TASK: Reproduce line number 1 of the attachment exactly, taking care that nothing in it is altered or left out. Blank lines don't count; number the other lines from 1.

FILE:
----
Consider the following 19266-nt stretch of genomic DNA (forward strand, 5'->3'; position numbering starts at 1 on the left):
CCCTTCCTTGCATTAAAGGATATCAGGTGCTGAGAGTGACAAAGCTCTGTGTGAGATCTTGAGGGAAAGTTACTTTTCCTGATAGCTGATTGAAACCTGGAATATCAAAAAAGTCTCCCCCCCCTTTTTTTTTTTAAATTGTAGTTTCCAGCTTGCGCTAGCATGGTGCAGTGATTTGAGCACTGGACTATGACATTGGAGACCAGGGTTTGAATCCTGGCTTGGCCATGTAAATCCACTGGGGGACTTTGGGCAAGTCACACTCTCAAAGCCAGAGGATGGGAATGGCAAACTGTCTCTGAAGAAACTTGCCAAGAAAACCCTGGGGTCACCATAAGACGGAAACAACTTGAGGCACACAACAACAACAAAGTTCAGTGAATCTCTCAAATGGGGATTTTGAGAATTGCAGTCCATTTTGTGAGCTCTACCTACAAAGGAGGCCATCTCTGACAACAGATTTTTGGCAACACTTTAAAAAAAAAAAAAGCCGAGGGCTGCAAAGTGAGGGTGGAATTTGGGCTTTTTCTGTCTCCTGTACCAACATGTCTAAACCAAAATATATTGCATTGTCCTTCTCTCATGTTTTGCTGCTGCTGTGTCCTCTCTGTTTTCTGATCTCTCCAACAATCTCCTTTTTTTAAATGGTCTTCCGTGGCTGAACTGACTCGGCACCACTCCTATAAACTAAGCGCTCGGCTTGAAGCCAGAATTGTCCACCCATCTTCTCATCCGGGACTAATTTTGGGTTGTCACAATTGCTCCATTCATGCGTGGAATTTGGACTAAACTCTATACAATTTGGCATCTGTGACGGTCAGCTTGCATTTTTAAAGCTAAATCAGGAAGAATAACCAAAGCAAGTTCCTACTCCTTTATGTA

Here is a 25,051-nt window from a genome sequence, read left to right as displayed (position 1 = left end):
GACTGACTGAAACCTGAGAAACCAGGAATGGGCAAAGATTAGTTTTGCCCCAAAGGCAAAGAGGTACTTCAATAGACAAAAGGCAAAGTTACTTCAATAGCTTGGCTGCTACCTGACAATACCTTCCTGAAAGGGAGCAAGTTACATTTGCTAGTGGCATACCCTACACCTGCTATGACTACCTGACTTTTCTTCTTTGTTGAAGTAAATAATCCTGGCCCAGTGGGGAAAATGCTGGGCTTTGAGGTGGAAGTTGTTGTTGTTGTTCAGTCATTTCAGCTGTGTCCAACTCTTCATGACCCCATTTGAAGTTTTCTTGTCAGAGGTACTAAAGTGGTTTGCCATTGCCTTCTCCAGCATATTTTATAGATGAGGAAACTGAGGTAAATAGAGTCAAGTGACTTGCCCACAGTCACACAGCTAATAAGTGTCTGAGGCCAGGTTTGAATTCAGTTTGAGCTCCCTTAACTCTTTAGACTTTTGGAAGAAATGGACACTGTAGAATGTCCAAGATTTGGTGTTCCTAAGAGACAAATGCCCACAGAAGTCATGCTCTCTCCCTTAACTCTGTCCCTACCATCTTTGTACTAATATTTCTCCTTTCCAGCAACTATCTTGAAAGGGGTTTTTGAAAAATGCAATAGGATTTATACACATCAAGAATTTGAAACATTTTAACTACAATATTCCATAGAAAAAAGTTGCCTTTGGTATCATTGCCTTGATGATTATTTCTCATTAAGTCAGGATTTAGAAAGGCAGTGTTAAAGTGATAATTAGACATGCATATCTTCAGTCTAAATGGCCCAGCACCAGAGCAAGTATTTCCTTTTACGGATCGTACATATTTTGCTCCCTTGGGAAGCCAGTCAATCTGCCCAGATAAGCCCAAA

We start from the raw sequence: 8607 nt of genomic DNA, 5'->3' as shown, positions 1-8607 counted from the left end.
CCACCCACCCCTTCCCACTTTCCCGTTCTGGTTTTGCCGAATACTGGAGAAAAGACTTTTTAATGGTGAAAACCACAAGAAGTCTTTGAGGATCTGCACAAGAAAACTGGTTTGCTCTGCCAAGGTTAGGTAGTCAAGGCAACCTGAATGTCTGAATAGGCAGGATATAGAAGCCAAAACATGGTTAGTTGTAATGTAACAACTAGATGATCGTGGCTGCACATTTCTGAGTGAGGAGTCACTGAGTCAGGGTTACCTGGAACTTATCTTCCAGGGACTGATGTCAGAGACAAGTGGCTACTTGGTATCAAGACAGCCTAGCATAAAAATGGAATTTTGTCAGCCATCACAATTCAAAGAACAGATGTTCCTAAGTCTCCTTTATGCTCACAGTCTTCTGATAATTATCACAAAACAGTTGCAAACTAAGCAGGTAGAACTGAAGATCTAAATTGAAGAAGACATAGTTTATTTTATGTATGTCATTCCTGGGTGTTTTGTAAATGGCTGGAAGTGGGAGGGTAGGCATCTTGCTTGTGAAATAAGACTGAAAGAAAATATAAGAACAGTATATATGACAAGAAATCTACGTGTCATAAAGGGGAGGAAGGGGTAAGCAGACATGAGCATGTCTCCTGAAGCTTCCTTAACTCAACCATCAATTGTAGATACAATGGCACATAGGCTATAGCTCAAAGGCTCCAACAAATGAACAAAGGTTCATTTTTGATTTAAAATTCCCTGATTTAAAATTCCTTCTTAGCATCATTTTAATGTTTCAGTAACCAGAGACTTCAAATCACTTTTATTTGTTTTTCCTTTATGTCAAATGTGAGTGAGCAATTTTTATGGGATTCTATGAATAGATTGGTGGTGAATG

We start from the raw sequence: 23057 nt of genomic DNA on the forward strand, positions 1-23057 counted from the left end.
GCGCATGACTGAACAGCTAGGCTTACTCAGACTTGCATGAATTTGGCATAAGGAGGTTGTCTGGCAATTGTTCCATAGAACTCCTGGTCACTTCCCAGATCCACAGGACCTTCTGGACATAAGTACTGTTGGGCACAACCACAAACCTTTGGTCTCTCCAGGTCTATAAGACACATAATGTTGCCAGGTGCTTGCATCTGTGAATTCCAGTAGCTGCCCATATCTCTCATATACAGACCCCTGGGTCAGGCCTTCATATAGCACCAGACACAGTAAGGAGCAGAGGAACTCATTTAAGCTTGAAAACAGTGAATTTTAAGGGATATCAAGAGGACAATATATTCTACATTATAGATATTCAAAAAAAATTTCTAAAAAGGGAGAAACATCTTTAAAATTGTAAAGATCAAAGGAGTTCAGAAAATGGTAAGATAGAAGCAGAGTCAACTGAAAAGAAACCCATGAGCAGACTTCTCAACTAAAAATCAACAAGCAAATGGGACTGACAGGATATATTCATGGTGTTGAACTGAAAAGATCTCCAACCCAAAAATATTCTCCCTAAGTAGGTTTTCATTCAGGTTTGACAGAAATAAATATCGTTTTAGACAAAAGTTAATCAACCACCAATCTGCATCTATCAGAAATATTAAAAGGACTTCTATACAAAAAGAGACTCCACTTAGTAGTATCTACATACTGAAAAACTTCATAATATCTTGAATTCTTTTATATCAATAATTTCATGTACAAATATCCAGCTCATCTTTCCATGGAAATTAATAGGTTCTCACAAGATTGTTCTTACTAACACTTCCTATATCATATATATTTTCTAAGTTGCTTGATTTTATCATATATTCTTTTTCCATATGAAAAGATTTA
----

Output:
Consider the following 19266-nt stretch of genomic DNA (forward strand, 5'->3'; position numbering starts at 1 on the left):